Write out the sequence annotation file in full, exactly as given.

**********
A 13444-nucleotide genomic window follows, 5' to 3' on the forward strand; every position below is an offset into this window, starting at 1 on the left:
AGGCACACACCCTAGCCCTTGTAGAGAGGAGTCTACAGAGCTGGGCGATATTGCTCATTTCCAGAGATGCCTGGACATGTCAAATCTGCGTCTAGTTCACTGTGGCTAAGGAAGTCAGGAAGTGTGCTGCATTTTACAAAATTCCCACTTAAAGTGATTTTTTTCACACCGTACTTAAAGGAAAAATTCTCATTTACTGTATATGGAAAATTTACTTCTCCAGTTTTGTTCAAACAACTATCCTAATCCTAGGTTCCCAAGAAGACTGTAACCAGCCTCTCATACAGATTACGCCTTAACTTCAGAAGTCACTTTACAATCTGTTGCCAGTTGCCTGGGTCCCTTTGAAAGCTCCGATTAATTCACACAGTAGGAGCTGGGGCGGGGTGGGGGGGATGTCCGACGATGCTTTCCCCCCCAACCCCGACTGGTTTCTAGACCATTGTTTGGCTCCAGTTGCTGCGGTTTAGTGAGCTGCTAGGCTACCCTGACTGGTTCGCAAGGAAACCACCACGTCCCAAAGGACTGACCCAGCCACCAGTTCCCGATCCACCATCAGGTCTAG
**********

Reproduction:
A 13444-nucleotide genomic window follows, 5' to 3' on the forward strand; every position below is an offset into this window, starting at 1 on the left:
AGGCACACACCCTAGCCCTTGTAGAGAGGAGTCTACAGAGCTGGGCGATATTGCTCATTTCCAGAGATGCCTGGACATGTCAAATCTGCGTCTAGTTCACTGTGGCTAAGGAAGTCAGGAAGTGTGCTGCATTTTACAAAATTCCCACTTAAAGTGATTTTTTTCACACCGTACTTAAAGGAAAAATTCTCATTTACTGTATATGGAAAATTTACTTCTCCAGTTTTGTTCAAACAACTATCCTAATCCTAGGTTCCCAAGAAGACTGTAACCAGCCTCTCATACAGATTACGCCTTAACTTCAGAAGTCACTTTACAATCTGTTGCCAGTTGCCTGGGTCCCTTTGAAAGCTCCGATTAATTCACACAGTAGGAGCTGGGGCGGGGTGGGGGGGATGTCCGACGATGCTTTCCCCCCCAACCCCGACTGGTTTCTAGACCATTGTTTGGCTCCAGTTGCTGCGGTTTAGTGAGCTGCTAGGCTACCCTGACTGGTTCGCAAGGAAACCACCACGTCCCAAAGGACTGACCCAGCCACCAGTTCCCGATCCACCATCAGGTCTAG